If the Council votes to block the planes from being based in Burlington, that won't kill the $1.5 trillion F-35 taxpayer ripoff by itself. But it will set a crucial precedent. It will prove that the F-35 is politically vulnerable.
What's $1.5 trillion? Well, even if you reduce the figure to take into account inflation, it's enough to cover any estimate of the outstanding student loan debt in America or patch up much of the nation's aging infrastructure.
At the very time when state governments are cutting back aid to low income women and their children (thanks to sequestration), the government of the State of Maryland seems en route to providing the Lockheed Martin Corporation with a handout worth millions of dollars.
These risks are very real. Identity theft continues to morph and evolve in complexity and gains even greater traction with more organized criminal enterprises as their crime of choice. So you can imagine my frustration when I read the article in Consumer Reports.
Lockheed Martin would seem to be an unlikely recipient of a lavish government handout, at least on the basis of need. Indeed, it is one of the world's largest business enterprises, with sales that reached $47 billion in 2012.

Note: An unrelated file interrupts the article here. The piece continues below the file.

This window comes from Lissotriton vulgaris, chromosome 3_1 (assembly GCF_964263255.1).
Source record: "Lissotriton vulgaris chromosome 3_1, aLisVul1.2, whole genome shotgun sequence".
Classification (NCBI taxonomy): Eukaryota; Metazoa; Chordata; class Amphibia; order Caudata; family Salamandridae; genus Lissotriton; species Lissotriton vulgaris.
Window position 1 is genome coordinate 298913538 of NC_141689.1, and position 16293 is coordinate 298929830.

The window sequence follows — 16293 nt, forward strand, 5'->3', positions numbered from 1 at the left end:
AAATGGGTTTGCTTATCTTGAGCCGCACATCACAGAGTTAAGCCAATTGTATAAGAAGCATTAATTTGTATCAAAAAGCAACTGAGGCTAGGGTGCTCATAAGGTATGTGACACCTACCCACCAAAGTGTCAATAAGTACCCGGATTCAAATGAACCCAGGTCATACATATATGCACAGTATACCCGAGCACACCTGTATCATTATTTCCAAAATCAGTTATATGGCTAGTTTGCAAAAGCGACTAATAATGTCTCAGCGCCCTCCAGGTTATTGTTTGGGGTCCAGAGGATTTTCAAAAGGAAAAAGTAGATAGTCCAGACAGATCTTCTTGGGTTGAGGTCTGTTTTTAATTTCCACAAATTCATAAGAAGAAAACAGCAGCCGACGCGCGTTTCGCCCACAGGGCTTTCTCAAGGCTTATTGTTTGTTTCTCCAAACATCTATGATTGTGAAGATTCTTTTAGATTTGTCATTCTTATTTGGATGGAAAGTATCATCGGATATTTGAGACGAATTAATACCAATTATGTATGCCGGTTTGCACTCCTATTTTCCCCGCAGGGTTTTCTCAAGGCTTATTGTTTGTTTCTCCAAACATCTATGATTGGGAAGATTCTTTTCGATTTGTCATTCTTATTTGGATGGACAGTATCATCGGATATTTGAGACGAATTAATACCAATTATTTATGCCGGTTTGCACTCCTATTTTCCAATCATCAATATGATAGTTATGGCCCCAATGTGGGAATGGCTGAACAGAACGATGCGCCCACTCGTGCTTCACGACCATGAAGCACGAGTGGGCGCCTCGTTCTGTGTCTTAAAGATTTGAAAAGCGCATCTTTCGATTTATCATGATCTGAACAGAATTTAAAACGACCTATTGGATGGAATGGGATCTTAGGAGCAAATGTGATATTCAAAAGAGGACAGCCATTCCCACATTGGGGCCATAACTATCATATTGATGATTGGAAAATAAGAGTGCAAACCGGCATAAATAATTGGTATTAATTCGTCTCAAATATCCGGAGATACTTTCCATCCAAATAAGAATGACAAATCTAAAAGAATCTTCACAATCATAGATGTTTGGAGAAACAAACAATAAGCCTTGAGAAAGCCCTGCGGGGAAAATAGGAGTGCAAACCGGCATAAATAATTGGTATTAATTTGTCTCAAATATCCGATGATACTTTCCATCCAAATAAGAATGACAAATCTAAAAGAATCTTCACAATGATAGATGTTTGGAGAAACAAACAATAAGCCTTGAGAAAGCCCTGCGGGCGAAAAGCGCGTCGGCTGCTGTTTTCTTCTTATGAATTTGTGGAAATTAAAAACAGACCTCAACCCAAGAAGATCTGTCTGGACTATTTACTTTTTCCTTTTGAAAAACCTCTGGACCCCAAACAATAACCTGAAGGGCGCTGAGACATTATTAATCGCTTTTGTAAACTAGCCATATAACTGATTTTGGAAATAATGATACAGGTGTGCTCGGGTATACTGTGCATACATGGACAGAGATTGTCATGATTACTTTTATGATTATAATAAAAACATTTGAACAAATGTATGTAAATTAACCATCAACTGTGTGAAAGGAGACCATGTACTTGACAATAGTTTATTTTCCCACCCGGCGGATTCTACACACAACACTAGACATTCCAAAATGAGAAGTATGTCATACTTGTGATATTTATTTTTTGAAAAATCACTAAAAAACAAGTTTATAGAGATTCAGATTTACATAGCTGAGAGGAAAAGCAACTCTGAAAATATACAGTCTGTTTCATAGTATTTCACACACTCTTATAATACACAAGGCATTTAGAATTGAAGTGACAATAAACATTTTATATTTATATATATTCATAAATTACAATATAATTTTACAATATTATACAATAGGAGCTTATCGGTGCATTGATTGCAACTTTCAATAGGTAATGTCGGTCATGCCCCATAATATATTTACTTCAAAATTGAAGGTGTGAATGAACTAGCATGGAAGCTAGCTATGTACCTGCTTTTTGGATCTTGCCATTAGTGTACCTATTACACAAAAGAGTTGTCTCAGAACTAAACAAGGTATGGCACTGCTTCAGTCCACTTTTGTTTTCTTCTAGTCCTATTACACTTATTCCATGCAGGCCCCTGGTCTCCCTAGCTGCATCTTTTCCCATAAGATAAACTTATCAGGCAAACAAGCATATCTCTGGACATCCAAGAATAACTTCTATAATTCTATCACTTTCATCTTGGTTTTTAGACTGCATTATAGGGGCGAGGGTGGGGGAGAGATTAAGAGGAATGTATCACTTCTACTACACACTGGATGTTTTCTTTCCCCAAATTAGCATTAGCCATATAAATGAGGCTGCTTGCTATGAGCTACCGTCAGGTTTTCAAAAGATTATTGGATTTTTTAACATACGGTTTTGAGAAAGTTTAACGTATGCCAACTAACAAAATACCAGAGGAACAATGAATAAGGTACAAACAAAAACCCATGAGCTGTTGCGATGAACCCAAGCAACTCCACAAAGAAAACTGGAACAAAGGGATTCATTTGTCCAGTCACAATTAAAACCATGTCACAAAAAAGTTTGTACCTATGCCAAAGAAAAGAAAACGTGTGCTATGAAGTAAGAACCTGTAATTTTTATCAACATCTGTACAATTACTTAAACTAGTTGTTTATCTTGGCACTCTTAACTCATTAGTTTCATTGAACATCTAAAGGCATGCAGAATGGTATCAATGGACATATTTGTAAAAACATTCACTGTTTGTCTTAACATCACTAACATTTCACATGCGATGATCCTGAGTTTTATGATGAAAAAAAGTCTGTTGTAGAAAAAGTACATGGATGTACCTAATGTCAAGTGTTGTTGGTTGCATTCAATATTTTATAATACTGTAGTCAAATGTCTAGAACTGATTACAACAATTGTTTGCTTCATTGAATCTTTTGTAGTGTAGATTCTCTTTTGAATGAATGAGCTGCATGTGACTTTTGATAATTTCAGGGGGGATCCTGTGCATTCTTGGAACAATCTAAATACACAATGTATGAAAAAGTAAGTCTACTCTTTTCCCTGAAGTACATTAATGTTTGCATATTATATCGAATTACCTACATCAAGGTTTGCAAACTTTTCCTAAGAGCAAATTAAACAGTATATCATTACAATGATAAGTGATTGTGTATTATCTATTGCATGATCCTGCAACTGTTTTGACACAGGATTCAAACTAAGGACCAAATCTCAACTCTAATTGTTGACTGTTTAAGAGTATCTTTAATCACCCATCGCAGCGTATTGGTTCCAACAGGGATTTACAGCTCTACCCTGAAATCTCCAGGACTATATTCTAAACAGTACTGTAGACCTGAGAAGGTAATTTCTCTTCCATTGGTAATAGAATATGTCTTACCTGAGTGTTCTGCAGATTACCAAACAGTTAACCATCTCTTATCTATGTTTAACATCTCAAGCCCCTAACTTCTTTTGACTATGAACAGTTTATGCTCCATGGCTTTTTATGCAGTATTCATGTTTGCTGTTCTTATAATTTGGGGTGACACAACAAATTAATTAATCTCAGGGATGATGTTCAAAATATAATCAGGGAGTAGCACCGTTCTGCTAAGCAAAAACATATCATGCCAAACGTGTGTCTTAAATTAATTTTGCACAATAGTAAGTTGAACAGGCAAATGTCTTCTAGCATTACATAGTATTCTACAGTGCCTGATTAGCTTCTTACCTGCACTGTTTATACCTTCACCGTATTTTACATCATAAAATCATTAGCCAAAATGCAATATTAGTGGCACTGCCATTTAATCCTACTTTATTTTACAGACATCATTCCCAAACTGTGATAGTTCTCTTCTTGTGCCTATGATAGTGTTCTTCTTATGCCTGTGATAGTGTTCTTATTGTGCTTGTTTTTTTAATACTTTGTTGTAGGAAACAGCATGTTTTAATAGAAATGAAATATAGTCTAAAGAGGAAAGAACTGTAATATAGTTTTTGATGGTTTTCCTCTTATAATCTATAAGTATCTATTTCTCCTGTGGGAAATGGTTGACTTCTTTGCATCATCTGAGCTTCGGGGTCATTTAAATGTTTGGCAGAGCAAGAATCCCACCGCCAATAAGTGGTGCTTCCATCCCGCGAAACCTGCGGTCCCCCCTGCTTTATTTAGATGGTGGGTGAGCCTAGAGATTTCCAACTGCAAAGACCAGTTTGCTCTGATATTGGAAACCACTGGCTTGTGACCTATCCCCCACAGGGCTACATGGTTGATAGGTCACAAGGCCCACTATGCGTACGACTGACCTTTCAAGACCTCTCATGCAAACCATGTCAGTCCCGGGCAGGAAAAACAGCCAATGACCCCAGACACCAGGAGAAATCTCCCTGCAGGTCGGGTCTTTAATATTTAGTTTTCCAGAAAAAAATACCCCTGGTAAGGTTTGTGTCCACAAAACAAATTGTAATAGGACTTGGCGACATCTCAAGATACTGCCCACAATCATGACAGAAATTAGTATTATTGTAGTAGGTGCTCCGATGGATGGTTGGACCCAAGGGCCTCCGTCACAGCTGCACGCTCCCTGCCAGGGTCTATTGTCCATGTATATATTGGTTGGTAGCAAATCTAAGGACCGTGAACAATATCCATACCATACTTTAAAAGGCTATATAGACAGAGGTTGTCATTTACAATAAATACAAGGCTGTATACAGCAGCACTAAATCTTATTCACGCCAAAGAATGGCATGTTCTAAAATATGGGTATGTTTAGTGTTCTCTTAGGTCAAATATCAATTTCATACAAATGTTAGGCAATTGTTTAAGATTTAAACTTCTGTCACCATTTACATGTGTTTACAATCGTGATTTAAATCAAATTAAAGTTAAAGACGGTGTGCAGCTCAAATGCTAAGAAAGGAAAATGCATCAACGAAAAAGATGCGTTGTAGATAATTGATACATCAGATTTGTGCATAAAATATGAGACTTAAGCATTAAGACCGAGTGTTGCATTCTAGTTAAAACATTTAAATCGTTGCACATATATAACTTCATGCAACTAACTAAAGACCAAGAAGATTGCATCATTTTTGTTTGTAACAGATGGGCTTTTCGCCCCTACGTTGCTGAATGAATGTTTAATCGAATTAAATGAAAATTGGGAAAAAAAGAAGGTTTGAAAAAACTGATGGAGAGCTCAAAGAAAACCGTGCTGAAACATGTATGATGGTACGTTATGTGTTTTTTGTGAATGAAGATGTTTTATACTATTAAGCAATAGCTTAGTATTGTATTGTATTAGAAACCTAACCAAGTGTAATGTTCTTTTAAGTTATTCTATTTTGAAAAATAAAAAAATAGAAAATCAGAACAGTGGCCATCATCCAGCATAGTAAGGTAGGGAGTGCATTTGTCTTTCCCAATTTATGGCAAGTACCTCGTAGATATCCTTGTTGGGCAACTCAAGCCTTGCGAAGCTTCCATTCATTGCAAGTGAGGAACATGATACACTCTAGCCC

To be fair, the Air Force did request some C-130s. Thanks to Senator McCain, the Government Accountability Office did a study of how many more C-130s the Air Force requested between 1978 and 1998. The answer: Five. How many did Congress add on? 256.
It seems to me that the DOD would've been a heck of a lot better off if it built its own weapons, than turning the design and manufacture over to private enterprise companies, whose main purpose is to make money.
Amid Pentagon pontification about sequestration cuts to defense spending and their supposed deleterious impact on national security, it turns out that the department of defense has no clue at all about its own fiscal outlook.
While the president's plan does not go as far as it could or should in scaling back the Pentagon's spending plans, he has drawn a clear distinction between his approach and the one proposed by candidate Romney.